Monday, 9 June 2008

Sage (Salvia officinalis)

The name ‘salvia’ comes from the Latin ‘salvere’ (to save) and indicates the many curative properties of this herb, also giving rise to the well-known saying ‘why should a man die when sage grows in his garden’. The Romans used sage to increase fertility and Italian peasant custom was to eat sage to preserve health –many country people eat the leaves with bread and butter.

A cup of strong infusion should relieve a nervous headache and can be applied to the scalp to darken the hair. Fresh leaves rubbed on the teeth will cleanse and strengthen the gums and dried leaves smoked in pipes have been used as a remedy for asthma. A home remedy for sprains is to bruise a handful of leaves and boil in vinegar for 5 minutes, before applying in a folded napkin as hot as can be bourne.

Sage is good for the mouth and throat – an infusion used as a gargle is especially useful for an ulcerated throat and used as a mouthwash for bleeding gums. It is used for delirium in fevers and for nervous excitement accompanying brain and nervous diseases. It is helpful for women, taken internally for night sweats in menopause and excessive lactation, and is also used in anxiety and depression. It can be used externally for insect bites, as well as the mouth and throat problems cited above.

A pungent, bitter, cool and drying herb with many properties: stimulant, astringent, tonic, carminative, antiseptic, anti-inflammatory, anti-depressant, oestrogenic.

CAUTION: Toxic in excess; Do not use if pregnant or epileptic

Leaves are picked before flowering and dried for infusions and tinctures.
Harvested May-Sept (leaves picked at midsummer considered the best).

PLEASE NOTE: These notes on the history and use of herbs have been compiled for general interest and are not intended as medical advice, for which you should consult a professional herbalist.

'A Modern Herbal' Mrs M. Grieve FRHS ed. Mrs C. F. Leyel (1973)
'The Herb Society's Complete Medicinal Herbal' Penelope Ody MNIMH (1993)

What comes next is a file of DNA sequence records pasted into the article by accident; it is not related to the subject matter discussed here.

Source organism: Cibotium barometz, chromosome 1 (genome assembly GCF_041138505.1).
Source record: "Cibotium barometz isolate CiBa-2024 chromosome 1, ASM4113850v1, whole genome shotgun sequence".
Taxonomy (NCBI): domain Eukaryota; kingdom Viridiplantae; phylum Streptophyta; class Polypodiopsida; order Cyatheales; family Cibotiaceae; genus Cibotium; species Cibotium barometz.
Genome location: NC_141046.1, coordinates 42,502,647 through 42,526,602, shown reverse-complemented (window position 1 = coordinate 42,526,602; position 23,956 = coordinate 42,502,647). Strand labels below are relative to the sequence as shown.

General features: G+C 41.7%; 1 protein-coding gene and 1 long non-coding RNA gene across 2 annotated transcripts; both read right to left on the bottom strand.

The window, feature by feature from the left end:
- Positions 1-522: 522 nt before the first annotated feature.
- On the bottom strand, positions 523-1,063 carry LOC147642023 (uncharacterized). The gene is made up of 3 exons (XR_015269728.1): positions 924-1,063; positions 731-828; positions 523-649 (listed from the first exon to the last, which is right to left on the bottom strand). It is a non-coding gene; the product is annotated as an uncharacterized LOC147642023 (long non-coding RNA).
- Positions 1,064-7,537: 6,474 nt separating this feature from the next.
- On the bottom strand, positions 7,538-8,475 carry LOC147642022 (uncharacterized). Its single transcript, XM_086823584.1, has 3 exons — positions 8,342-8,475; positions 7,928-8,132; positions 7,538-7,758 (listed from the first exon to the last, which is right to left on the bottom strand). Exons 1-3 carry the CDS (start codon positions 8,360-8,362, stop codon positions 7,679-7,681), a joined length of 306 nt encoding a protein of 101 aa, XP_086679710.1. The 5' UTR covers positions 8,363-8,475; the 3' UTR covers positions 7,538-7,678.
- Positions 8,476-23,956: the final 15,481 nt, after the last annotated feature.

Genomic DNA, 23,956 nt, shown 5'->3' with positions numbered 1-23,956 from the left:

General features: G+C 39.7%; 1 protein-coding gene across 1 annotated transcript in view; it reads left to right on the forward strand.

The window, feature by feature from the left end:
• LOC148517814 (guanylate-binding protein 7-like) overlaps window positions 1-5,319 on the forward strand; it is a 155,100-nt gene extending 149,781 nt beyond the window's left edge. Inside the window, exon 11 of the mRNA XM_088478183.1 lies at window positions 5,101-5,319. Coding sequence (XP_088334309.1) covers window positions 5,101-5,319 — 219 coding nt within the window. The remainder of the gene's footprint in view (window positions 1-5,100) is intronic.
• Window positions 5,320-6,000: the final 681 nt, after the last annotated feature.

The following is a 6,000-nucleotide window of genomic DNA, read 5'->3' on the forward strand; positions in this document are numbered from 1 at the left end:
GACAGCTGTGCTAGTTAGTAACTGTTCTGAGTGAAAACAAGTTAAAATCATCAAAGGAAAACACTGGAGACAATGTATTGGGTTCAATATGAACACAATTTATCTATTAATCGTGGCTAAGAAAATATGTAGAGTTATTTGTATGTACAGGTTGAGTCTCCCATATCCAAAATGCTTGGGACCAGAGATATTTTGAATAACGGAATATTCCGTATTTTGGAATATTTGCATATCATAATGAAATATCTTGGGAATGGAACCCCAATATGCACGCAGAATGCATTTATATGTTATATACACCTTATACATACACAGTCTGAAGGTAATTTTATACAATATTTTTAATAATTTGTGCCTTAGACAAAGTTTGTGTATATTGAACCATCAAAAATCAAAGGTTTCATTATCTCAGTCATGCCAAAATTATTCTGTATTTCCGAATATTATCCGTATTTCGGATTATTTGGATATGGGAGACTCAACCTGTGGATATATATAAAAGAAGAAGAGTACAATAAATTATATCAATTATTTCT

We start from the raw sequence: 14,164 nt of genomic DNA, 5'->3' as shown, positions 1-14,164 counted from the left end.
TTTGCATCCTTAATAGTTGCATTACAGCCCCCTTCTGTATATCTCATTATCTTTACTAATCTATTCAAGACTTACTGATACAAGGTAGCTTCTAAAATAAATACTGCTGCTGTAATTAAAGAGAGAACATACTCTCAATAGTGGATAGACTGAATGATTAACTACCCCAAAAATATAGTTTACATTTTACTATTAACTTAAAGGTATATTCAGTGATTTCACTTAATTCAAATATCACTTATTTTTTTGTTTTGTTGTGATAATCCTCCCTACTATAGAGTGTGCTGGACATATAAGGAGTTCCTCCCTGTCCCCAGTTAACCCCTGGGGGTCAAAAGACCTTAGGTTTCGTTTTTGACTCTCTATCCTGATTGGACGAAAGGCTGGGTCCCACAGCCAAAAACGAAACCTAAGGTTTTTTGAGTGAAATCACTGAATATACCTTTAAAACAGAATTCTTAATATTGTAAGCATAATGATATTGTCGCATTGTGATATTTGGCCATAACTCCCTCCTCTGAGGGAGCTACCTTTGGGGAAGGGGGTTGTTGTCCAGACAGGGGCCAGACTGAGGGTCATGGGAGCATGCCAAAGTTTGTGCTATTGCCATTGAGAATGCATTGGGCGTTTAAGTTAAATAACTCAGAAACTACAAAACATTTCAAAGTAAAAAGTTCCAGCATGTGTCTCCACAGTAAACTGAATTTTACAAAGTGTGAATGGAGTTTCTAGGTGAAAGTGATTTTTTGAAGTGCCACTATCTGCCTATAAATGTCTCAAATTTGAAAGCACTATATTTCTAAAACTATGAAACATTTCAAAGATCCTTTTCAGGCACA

'RHS Encyclopedia of Herbs and Their Uses' Deni Brown (2002)


Cheryl said...

Hi hedgewitch......I love sage, I have just bought the tricolour, very pretty. I have to grow mine in pots because the clay soil and damp conditions here does not suit this herb.
Lots of useful info as usual hedgewitch, some of which I did not know.
This is about the only herb I do not use a lot in cooking. There is of course sage and onion stuffing (very unoriginal). I don't eat meat so that is out for me.
Do you use it in recipes hedgewitch?

Hedgewitch said...

hello cheryl!

I think a lot of herbs quite like pots because of preferring free-draining soil etc. Bet the tricolour one looks nice :-)

Its funny, I don't use sage in cooking that much either, because it has quite a strong flavour and although I like it, it can be overpowering. I tend to use it in specific recipes where it is a main ingredient .. it is VERY good in veggie glamorgan sausages where it goes beautifully with a strong crumbly cheese (will have to post the recipe for you!) The other thing I sometimes make with it is chard-stuffed onions, where you put sage and chard in a bechamel sauce with pine-nuts and use it to fill par-boiled onions, then roast them.

What I do use sage for, though, is as a tea (or gargle) for sore throats. Its really tasty and a strong infusion with a good spoonful of honey melted in it is just the thing.

Sage said...

I like the smell of the plant, have grown in for the last 16 years to have the flowers (beautiful) and the leaves for cooking purposes. Only recently I have started experimenting with its use in other things like creams etc.

Hadn't realised it could be used as a herbal remedy as well. Live and learn..

Hedgewitch said...

welcome sage! the perfect visitor for this post, lol! yes, I love the smell of sage.. after I'd been saying above that I didn't use it in cooking much, I'm about to do a recipe with it tomorrow (a special Fathers' Day meal for my parents). wonderful to meet you .. I enjoyed visiting your blog and seeing round your garden :-)

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